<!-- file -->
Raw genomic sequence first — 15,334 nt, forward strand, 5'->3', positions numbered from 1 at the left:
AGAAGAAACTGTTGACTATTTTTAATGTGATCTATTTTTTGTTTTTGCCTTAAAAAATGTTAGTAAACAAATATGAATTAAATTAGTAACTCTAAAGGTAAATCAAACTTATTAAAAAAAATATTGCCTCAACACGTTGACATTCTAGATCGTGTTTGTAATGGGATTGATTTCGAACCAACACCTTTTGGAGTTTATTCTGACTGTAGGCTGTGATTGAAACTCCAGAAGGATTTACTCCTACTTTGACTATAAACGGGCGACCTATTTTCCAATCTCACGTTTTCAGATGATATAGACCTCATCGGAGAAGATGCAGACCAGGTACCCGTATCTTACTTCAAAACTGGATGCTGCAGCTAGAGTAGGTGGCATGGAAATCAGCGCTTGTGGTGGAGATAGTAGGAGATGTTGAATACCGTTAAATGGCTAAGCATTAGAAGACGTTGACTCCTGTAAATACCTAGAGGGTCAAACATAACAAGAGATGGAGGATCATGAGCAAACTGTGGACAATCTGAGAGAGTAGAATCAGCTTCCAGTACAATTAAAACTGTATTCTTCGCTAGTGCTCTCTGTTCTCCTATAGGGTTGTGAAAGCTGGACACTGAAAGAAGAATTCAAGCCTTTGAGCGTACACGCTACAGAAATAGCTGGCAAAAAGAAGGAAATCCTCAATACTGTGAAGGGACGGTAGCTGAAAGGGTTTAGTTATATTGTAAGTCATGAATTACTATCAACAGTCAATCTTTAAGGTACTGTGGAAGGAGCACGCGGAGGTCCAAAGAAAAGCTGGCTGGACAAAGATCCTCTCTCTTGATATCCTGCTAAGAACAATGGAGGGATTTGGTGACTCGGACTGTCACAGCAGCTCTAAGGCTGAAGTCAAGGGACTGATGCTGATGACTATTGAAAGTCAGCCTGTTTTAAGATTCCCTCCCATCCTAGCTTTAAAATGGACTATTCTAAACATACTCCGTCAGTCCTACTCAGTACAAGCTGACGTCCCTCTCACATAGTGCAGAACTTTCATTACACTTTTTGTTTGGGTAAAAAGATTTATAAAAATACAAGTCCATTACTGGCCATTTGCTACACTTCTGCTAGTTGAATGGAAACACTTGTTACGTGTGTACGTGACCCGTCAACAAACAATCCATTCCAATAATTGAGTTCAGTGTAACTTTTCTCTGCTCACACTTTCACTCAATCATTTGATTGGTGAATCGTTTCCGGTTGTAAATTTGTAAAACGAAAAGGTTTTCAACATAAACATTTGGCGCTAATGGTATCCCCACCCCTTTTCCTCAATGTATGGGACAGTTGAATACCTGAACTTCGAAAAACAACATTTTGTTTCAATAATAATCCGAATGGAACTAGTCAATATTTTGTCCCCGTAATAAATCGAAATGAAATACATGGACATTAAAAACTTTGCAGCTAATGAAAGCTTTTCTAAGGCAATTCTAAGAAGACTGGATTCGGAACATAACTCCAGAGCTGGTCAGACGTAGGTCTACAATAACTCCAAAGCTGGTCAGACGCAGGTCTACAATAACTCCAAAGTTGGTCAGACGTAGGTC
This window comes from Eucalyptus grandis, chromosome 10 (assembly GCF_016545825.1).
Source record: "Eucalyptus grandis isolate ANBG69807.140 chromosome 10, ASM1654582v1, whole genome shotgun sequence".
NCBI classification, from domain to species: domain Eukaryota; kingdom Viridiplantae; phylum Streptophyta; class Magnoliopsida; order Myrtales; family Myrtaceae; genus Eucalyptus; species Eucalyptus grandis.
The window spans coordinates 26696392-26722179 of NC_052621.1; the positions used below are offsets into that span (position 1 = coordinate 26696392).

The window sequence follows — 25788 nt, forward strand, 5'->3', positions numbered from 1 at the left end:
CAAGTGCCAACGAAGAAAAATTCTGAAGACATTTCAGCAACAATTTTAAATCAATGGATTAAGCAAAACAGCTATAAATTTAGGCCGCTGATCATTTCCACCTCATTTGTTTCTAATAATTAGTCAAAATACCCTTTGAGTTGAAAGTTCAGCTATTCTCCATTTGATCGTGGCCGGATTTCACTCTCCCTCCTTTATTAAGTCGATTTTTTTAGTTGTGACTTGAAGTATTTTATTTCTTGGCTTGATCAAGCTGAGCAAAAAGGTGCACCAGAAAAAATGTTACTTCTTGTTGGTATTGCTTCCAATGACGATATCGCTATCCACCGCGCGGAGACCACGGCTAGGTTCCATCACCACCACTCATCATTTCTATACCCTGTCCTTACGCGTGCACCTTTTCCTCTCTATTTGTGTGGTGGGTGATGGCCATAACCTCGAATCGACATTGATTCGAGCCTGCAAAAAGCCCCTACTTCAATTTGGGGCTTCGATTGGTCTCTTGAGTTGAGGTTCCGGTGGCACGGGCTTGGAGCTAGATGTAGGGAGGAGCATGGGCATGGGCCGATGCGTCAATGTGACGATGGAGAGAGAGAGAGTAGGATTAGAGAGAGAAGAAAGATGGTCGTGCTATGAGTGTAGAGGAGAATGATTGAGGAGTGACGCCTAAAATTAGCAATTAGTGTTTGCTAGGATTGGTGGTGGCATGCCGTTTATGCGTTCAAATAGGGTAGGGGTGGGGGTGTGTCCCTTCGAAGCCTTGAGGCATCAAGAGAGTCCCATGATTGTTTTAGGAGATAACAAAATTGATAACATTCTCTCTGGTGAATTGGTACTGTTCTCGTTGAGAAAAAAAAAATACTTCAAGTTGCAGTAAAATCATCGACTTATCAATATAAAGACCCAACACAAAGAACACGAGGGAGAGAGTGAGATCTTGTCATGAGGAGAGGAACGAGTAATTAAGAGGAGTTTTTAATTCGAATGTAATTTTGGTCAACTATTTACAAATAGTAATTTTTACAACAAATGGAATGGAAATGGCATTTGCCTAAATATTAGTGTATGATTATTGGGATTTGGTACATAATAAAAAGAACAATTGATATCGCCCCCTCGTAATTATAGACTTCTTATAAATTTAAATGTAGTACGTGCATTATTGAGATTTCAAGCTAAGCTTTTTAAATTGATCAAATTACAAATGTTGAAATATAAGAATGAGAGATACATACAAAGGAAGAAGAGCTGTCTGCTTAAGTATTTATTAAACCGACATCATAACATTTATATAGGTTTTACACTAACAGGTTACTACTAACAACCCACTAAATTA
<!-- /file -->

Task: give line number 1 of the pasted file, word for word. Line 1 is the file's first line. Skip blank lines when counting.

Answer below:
Raw genomic sequence first — 15,334 nt, forward strand, 5'->3', positions numbered from 1 at the left: